Additionally, Brexit brings new challenges to the industry including:
- Many businesses employ overseas workers, whose right to work may be affected.
- International Agreements may be difficult to negotiate due new restrictions. Which may prove too costly and time-consuming to be seen as worthwhile.
- Supply Chain may also be negatively impacted. With moving out of the EU causing difficulties when quality checking imported parts and goods.
There is no question that the coronavirus pandemic has brought immense change for all industries.
However, we saw the technical and engineering industry stand up to the challenge! By developing and manufacturing ventilators, PPE and other equipment needed, some helped create pop-up hospitals and others helped speed up the COVID track and trace system
Initial studies on the effects that COVID will have on the industry are suggesting that there is increasing concern amongst young people regarding the future of education and job opportunities. In a more recent study conducted by EngineeringUK about the Job Certainty for 11 – 19-year-olds in the future, found that over 44% of young people surveyed now think that ‘having a job that you can be certain you can keep’ is very important when they are considering their career. With 41% saying that they’re thinking about the ‘availability of jobs’ as part of their career plan as well.
Whilst this can bode well for future recruitment in the industry. It’s now more important than ever to be active in the education community.
The Uk’s Second Lockdown
As we finish the first complete week in the UK’s second lockdown, businesses in the technical and engineering sector have been able to have a slight sigh of relief as they have been able to remain open during the next lockdown (starting the 5th November).
We asked one of our senior technical and engineering consultants their thoughts on the new lockdown, and how this would impact recruitment:
“In Engineering and Manufacturing it is definitely business as usual. In fact, campaigns took less time to bring to completion in the first lockdown, as face to face meetings couldn’t be conducted (so all organisations pivoted to video interviews). Interestingly, the number of interviews conducted per hire reduced to 3 during Lockdown, rather than the trend of 5 in normal processes. All of which bodes well for the recruiting process during the next lockdown.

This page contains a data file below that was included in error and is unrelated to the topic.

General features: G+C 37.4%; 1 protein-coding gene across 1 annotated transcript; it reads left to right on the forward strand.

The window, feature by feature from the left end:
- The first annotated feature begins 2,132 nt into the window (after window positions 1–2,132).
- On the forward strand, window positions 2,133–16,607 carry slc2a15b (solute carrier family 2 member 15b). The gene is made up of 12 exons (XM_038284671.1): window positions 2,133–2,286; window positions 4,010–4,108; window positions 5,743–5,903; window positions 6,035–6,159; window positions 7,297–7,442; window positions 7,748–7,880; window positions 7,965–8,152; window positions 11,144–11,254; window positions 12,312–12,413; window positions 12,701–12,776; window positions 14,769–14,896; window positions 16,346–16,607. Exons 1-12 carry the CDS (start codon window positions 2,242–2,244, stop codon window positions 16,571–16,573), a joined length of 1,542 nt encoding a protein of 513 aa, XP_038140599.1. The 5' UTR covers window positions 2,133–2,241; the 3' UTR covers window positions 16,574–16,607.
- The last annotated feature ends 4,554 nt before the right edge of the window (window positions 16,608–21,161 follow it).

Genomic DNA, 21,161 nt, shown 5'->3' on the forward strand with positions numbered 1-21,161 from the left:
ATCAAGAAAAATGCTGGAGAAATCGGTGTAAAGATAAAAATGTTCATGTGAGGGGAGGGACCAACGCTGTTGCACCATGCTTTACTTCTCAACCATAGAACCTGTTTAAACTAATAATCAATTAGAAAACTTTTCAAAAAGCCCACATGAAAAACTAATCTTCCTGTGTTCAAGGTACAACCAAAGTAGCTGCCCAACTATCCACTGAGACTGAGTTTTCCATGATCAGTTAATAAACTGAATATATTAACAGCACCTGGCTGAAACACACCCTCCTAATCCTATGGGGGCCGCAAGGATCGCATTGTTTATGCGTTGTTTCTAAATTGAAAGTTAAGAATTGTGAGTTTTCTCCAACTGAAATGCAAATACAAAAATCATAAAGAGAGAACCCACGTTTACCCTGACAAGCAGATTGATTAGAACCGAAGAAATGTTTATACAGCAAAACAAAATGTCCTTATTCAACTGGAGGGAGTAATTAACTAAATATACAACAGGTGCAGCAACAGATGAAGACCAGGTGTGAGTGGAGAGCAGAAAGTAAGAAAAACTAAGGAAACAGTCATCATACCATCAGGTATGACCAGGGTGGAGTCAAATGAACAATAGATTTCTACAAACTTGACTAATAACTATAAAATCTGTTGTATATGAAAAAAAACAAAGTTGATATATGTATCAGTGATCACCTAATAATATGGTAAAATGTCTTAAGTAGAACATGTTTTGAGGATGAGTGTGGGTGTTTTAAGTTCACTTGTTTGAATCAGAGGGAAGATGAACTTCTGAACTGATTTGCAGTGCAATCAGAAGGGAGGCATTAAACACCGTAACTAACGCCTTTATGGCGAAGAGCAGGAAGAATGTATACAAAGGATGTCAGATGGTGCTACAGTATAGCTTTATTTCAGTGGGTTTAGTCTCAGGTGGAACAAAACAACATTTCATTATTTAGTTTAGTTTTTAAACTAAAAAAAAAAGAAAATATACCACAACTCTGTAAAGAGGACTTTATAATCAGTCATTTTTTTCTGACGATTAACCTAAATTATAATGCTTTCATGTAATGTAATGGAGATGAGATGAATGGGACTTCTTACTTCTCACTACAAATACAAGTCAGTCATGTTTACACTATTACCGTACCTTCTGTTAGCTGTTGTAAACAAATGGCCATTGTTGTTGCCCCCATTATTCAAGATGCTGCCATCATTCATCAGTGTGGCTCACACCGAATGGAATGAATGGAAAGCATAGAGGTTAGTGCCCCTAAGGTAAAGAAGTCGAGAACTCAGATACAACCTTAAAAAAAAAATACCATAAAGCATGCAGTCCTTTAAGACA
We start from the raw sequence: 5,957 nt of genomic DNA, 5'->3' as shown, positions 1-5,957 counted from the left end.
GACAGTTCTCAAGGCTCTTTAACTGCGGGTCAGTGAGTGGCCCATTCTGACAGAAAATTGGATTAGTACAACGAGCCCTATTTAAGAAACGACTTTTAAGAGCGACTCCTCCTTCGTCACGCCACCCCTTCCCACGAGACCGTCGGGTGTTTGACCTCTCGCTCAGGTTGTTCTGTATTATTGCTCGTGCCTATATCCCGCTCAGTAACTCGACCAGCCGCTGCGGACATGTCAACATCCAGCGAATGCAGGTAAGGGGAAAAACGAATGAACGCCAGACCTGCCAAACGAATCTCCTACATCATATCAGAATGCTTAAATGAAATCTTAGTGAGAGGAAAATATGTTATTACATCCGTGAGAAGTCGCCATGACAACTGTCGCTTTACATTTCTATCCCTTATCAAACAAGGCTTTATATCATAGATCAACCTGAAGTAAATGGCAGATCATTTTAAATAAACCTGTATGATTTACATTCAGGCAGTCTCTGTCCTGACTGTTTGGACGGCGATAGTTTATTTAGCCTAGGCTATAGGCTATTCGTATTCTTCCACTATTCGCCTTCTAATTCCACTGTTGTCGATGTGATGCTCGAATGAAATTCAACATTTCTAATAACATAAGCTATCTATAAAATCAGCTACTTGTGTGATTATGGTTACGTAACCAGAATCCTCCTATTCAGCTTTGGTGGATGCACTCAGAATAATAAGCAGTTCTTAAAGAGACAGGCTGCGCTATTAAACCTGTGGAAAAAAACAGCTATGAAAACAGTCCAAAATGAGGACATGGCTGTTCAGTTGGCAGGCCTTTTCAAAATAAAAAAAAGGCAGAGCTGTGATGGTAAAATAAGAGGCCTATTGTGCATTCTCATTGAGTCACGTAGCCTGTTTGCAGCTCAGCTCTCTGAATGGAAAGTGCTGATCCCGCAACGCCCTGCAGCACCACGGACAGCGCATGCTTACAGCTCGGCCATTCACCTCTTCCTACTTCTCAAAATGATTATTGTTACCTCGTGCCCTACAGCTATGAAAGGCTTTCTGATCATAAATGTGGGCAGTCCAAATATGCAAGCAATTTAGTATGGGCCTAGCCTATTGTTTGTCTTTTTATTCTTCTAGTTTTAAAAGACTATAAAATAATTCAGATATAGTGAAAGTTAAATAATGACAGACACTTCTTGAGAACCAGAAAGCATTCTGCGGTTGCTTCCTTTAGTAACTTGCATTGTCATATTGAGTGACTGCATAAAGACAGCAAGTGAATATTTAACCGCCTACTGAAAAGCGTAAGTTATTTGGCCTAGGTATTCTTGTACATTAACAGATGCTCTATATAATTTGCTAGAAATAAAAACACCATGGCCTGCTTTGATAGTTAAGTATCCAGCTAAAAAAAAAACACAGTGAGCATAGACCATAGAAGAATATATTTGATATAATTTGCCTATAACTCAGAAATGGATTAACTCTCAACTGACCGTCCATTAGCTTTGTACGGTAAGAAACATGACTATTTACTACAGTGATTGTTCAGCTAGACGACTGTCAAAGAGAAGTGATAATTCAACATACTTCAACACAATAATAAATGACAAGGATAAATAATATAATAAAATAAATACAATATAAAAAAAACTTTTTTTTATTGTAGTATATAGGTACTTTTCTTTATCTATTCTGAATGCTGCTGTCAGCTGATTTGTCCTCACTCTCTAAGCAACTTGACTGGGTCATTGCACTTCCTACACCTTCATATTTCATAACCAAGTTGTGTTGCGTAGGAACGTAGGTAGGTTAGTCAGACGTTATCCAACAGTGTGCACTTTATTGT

The manufacturing world will never stop producing. As we live in a world where we consume more than we actually need, so as any business director would agree if there’s a demand there is money to be made.
Treat this Christmas as you would do any Christmas, production hasn’t slowed down in any FMCG environment. However, it is important to take extra precautions to ensure staff safety.“
With news that the NHS is ready for the vaccine that could be rolled out from December 1st (if it gets approved), many of us are hoping that we can regain some sense of ‘normal’ in the new year. Now is the time to continue building and developing a strong workforce that will enable the company to quickly regain strength.
What Employers Can Do To Combat These Recruitment Challenges
Appeal To A Younger Demographic
Recruiting for talent that is already skilled and experience will be an integral part of your recruitment strategies. However, employers can support business growth and future-proof the organisation by targeting the younger demographic. There are many benefits to including this demographic within your strategy, the main one is that you can train and develop these hires into what the business needs.
However, appealing to this target market will require businesses to adapt. As each talent pool has different work expectations and this segment is no different. As an employer, you will need to take the time to understand what their expectations are and how you can integrate them within your business. 4 key areas that you should consider:
- Can you offer an improved work-life balance?
- Are the facilities available good and pleasing to use?
- Is there progression opportunities within the business?
- Is there training opportunities available to develop a candidate’s skill-set?
Create Connections With Candidates
With many firms eager to attract top talent to their organisations, it is becoming important that business not only identify this talent but connect with them as well.
Employers can use various social media platforms, such as LinkedIn and Twitter, to proactively engage with talent. Additionally, you can utilise sites such as Glassdoor or Google Reviews to improve your employer reputation within the industry. Doing both of these will provide an opportunity for organisations to develop and nurture their employer brand. Which will support future recruitment campaigns by attracting talent that is already aligned with the business culture and goals.
How Does Regional Recruitment Services Tackle The Recruitment Challenges In The Technical and Engineering Sector?
Despite these challenges within the Technical and Engineering Sector, our specialist division are uniquely positioned to source experienced talent. Our consultants have solely recruited in the division, for over 15 years’, and have tackled these challenges head-on.
With our database of vetted candidates, we can quickly support your requirements. With regular engagement and the unique opportunities that we offer, many of these candidates work with us on an exclusive basis. However, we also proactively headhunt for suitable talent in the market to expand our ever-growing database of talent.
But, for us, it is important to find the right talent and not just fill roles. So we take the time to assess our candidates, with thorough telephone interviews, tests and reference checks. Collecting references is an integral part of our assessment, as it provides us with insight into a candidates cultural fit and competencies. Including attendance, their ability to handle workloads and the quality of work that they achieve.
Contact our team today if you are looking for dedicated support that will tackle the challenges of technical and engineering recruitment.